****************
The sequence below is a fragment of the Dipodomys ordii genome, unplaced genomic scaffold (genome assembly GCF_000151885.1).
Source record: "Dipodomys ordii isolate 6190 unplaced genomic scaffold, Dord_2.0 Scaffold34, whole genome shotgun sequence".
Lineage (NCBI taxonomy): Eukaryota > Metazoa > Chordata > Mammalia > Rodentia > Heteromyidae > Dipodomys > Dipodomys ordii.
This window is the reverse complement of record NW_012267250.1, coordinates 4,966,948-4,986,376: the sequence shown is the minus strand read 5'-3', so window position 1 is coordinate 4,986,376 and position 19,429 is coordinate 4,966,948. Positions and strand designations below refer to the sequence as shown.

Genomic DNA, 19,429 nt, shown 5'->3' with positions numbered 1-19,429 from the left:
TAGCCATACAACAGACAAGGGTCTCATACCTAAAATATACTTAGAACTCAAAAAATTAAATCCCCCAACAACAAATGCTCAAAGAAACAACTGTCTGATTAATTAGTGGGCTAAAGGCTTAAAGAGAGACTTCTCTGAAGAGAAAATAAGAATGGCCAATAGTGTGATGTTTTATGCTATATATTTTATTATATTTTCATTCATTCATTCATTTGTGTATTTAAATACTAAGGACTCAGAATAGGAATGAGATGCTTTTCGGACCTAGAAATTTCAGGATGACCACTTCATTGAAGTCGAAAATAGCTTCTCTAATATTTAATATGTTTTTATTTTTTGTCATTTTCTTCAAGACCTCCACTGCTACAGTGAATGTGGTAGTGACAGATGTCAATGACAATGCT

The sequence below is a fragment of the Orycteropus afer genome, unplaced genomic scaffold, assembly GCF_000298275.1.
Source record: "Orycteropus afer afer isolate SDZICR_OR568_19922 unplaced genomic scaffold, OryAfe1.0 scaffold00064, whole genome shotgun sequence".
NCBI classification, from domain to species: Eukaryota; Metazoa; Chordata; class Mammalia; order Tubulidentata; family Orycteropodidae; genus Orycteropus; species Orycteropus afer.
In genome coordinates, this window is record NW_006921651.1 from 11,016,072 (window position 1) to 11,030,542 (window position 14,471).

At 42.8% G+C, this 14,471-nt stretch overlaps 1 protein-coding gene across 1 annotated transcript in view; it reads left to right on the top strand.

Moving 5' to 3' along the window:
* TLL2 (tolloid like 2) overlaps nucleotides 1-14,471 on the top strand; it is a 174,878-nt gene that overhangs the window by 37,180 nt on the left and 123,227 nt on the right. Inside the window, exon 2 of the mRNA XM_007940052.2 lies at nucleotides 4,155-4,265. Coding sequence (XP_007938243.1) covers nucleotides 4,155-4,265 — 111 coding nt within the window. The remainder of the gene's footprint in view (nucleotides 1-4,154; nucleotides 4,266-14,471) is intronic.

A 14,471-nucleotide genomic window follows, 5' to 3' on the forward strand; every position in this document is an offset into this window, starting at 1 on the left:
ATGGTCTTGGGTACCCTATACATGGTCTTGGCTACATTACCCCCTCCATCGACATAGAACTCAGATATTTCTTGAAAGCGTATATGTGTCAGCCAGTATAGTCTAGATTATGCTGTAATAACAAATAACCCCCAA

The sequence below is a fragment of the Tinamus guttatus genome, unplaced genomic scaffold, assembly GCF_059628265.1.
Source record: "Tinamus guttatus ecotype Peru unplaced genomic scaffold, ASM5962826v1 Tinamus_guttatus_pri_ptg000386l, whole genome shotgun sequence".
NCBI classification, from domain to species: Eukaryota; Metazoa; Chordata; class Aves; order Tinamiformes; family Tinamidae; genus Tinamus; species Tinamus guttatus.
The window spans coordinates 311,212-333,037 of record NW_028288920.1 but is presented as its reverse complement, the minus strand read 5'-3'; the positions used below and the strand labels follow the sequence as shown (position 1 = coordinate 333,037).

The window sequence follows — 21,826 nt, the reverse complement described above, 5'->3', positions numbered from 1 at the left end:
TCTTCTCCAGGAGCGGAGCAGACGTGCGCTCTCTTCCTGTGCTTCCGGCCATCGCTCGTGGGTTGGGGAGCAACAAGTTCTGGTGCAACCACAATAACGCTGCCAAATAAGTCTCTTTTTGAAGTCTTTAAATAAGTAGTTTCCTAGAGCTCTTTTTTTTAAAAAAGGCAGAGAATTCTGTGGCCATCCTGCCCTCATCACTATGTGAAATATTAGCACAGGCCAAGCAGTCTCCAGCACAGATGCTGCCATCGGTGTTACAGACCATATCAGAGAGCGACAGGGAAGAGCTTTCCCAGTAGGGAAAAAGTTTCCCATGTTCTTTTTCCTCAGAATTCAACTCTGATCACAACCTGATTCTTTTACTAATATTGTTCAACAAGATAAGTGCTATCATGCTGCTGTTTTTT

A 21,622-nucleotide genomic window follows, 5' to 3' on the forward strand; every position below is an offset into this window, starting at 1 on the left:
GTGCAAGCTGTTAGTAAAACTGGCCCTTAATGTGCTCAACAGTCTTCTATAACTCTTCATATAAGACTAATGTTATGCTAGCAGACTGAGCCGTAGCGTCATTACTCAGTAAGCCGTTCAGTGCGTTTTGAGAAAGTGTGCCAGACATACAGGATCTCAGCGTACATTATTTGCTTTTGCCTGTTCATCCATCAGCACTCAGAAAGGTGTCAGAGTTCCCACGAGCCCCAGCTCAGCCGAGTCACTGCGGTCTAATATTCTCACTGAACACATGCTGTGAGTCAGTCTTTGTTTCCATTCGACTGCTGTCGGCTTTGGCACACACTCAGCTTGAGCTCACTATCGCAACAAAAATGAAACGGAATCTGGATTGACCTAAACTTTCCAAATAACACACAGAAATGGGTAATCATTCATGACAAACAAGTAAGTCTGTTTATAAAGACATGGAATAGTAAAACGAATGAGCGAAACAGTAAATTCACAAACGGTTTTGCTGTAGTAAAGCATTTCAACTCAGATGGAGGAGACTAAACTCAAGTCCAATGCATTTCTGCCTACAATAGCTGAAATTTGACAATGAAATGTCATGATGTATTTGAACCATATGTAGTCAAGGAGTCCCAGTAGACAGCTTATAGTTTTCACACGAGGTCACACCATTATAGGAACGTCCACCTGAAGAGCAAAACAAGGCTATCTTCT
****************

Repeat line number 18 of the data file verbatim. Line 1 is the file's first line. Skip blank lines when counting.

NCBI classification, from domain to species: Eukaryota; Metazoa; Chordata; class Aves; order Tinamiformes; family Tinamidae; genus Tinamus; species Tinamus guttatus.